KEPLER TEN‘s first album Delta-V demonstrates a love of their favourite bands, with the confidence to make their own artistic choices and meld them in new and innovative ways. The overall effect, for any Hard Rock or Classic Prog band fan might just have a new band to add to their favourites.
Ultroviolet starts with a swell of organs, and an unsettling sound that feels like the ocean around your head. Then the beautiful guitar echoes across the scape and gives life to the ambience. It’s like coming to life when you’ve been almost sucked away. The keys here are at the perfect, understated kind of playing. They add rhyme and warmth while the vocals take you on a journey, through a story. It’s got good pacing, and has a universal sort of sound- not too niche in any way. For those looking for some ace riffing, this song also brings in a great one that should peak your interest. Time and Tide has definite vibes of MUSE in there, you’d be forgiven for mistaking certain elements for the Prog giants. Truly, it’s as if MUSE and RUSH were to combine and make some crazy Progressive/Heavy Rock baby. Once again, the vocals are just right, the weight of the track keeps it interesting and fun.
If you wanted something a little more DREAM THEATRE, with slightly less of the mind-boggling key and tempo changes, then The Stone is for you. KEPLER TEN know they genre and they know their influences. Swallowtail takes on an equally narrative style- each song is a little chronicle, a chapter of a tale that can be enjoyed singularly or as a collective. This more subdued piece comes at the perfect moment, acoustic guitars and keys just balance out the rest of the album and show some range in terms of feeling.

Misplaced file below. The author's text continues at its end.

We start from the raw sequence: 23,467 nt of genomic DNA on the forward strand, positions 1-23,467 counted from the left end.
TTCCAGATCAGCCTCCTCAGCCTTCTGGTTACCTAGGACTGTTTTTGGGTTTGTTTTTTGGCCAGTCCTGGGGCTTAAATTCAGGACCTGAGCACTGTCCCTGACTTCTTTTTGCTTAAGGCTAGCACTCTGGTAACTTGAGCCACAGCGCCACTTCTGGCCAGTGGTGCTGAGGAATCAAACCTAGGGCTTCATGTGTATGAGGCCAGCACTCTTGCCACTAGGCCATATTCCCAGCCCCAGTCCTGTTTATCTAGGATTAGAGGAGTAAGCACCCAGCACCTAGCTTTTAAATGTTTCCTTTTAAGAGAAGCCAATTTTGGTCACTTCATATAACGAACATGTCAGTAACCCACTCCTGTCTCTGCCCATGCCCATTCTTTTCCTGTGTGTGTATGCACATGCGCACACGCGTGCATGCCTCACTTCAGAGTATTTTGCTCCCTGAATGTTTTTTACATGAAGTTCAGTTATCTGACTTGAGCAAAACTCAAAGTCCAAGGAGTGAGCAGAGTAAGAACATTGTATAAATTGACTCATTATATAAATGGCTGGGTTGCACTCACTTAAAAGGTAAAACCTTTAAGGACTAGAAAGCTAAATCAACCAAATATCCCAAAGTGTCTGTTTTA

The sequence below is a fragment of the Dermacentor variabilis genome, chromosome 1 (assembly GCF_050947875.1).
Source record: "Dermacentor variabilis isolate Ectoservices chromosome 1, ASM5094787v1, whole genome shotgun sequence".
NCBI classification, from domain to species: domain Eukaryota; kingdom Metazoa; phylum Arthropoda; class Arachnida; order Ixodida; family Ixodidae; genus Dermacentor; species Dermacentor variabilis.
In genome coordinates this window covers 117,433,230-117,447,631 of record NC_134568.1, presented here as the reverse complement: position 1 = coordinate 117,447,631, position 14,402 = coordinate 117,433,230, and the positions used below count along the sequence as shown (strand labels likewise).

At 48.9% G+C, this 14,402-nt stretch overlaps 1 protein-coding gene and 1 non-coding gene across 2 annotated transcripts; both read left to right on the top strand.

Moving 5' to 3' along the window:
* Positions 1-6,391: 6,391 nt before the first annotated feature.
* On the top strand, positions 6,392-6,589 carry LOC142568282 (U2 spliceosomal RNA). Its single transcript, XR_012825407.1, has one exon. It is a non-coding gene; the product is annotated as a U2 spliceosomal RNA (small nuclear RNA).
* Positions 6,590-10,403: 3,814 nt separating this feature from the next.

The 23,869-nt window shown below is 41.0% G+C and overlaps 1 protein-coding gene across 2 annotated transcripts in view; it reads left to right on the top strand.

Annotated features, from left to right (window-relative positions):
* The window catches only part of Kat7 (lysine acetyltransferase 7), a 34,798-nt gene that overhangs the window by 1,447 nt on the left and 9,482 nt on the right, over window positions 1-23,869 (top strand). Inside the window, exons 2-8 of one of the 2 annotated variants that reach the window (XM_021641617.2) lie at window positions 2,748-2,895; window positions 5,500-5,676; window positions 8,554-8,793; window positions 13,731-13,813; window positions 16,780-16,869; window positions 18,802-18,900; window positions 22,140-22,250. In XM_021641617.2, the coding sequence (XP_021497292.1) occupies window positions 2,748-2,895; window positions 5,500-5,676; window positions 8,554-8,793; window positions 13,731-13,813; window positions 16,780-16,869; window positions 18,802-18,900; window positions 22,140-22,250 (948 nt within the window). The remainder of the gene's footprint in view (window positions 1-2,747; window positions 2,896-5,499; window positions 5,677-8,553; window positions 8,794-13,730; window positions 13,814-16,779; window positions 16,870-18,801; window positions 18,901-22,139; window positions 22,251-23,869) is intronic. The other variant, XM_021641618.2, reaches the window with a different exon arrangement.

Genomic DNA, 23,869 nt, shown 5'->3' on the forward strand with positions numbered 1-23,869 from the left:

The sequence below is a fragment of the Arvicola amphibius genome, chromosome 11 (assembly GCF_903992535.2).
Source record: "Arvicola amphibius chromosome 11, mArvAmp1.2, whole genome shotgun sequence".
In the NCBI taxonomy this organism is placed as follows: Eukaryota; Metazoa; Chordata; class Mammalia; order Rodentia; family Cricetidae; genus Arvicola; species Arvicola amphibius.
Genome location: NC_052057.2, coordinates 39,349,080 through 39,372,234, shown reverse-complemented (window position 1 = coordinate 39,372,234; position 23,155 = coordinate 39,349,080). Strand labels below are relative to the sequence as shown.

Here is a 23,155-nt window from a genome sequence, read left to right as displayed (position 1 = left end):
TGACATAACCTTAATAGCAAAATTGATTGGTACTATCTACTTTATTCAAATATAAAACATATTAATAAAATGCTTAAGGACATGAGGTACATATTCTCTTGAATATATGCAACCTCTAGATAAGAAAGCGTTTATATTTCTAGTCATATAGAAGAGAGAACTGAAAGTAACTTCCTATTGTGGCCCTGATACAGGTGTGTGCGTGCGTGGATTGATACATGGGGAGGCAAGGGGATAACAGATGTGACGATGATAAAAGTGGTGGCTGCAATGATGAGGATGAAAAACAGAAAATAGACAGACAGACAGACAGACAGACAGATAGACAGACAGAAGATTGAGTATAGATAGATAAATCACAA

The Shallows have a nice electronic undertone running through them, creating a bit of a throwback theme. The story here is getting a little more ambiguous here, and while it’s not the strongest lyrically, it does have some catchy lines and great riffs. In fact, it’s the most diverse in the range of instruments and has a strong, steadily pace, with some great little moments. Next, In The Sere And Yellow goes back to the core of the bands more entertaining feel, while bring in some really poetic lyrics. This is a very good rock song, taking classic elements of the feel-good way RUSH or PINK FLOYD might pull a song together. The replay factor is with this song, for sure.
Finally, Red Skies Rise lifts the theme from its intro, which was very much in the deeps, to the high energy of flight and even beyond the skies above is. It’s a great path for the band to follow on this album, a clear journey up and away, with all the big moments and confidence as the album grows. The melodies and riffs here are top class, and the collective play together like a well oiled machine, you’d be a fool not to notice some of the huge potential of KEPLER TEN from this final track alone.
Overall, KEPLER TEN have taken their influences and made them their own. With great, strong songs like this on the album, their future work looks set to hopefully become a wonderful combination of feel good tracks and narrative highs just as joyous as this collection of tracks.
Delta-V is set for release on February 10th via White Star Records.
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